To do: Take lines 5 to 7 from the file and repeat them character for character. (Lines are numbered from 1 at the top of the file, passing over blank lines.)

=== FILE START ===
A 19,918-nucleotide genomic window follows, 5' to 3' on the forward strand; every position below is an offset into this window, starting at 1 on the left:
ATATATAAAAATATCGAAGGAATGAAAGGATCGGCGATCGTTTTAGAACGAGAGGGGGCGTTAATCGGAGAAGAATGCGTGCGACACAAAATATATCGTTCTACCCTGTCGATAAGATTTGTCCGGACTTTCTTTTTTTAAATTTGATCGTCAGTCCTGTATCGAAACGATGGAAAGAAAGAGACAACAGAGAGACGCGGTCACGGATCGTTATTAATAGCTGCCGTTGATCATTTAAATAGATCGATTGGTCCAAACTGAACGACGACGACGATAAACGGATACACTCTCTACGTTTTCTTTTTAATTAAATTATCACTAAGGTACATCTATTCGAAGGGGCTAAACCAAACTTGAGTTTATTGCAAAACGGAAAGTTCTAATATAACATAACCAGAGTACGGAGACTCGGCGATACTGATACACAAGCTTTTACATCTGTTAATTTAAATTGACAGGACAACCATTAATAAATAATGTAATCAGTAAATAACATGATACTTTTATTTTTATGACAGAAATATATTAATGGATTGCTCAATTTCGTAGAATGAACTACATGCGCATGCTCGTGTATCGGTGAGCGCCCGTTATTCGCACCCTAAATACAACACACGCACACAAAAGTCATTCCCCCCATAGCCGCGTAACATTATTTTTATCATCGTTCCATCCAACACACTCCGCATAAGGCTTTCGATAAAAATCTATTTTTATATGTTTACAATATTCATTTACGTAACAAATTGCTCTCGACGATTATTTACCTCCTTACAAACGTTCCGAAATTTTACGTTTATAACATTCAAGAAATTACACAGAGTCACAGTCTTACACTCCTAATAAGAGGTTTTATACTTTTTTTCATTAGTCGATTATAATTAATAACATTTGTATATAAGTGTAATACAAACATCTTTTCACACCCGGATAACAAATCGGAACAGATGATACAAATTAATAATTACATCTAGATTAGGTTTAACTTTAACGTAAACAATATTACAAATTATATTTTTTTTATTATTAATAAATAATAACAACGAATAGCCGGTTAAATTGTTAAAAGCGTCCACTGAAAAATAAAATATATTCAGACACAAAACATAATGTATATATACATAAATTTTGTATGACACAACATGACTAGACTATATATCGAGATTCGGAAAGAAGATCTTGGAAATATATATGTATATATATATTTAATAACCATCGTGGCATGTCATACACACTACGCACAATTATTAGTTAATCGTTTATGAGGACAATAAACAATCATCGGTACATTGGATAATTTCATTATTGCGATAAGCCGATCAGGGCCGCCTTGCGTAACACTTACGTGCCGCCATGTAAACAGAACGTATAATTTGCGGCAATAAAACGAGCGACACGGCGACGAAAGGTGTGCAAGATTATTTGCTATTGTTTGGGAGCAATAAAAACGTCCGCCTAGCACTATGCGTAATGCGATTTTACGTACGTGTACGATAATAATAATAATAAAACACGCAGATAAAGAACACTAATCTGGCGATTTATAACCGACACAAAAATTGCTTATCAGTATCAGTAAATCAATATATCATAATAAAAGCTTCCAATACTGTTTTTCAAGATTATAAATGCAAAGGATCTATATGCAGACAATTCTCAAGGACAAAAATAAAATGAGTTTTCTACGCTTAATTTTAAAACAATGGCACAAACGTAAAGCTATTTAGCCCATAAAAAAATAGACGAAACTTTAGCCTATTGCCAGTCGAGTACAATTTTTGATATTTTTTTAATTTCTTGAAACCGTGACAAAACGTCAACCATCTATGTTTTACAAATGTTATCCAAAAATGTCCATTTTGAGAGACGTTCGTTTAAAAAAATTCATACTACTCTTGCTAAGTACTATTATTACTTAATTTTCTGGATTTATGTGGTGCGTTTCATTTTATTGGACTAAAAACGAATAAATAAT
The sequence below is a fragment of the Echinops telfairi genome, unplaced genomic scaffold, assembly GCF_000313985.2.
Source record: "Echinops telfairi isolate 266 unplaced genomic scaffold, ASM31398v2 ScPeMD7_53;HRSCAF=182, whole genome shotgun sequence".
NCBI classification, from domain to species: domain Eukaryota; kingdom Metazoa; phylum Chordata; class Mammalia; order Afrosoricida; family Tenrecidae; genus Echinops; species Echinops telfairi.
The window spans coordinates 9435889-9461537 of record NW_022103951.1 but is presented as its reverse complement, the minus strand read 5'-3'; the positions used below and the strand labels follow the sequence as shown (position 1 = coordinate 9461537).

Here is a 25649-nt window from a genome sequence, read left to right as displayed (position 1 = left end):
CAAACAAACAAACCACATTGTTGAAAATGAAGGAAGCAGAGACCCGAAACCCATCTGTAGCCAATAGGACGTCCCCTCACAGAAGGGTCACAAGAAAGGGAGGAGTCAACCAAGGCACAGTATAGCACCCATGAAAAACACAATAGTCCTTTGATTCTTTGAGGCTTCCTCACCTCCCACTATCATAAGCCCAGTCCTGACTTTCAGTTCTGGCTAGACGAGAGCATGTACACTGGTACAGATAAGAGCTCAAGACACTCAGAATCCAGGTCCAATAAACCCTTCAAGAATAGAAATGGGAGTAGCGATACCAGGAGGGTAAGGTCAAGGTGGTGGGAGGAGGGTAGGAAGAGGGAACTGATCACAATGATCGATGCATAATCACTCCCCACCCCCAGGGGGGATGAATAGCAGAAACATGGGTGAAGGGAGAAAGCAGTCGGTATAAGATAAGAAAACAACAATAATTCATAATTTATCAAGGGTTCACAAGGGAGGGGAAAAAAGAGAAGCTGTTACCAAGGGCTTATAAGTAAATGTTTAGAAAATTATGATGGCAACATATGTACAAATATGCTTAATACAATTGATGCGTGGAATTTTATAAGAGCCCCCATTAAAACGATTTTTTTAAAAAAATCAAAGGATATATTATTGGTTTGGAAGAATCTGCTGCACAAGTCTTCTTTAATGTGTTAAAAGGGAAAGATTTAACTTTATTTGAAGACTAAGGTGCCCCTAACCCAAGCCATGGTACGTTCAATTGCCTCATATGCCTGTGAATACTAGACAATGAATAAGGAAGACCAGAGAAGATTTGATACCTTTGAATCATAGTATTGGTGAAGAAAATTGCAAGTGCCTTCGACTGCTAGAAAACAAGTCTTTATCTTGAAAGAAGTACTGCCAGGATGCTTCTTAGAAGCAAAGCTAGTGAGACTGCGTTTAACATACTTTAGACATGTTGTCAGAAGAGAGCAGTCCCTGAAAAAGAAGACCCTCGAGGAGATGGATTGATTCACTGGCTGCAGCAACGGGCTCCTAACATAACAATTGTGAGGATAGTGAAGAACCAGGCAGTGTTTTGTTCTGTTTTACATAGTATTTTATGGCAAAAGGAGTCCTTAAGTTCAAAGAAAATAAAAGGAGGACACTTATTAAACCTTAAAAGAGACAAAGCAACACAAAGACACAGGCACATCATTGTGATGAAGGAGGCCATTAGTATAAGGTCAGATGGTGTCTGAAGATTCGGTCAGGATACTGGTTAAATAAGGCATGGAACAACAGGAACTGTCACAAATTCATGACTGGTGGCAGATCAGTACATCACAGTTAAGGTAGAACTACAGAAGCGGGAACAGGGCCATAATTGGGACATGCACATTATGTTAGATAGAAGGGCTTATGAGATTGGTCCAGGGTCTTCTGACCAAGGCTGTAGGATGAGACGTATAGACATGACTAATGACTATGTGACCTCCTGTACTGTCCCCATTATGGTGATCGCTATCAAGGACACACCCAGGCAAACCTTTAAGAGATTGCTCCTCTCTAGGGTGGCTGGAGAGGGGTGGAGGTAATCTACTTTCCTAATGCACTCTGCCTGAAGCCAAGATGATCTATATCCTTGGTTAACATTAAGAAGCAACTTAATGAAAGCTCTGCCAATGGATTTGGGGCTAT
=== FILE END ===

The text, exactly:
NCBI classification, from domain to species: domain Eukaryota; kingdom Metazoa; phylum Chordata; class Mammalia; order Afrosoricida; family Tenrecidae; genus Echinops; species Echinops telfairi.
The window spans coordinates 9435889-9461537 of record NW_022103951.1 but is presented as its reverse complement, the minus strand read 5'-3'; the positions used below and the strand labels follow the sequence as shown (position 1 = coordinate 9461537).

Here is a 25649-nt window from a genome sequence, read left to right as displayed (position 1 = left end):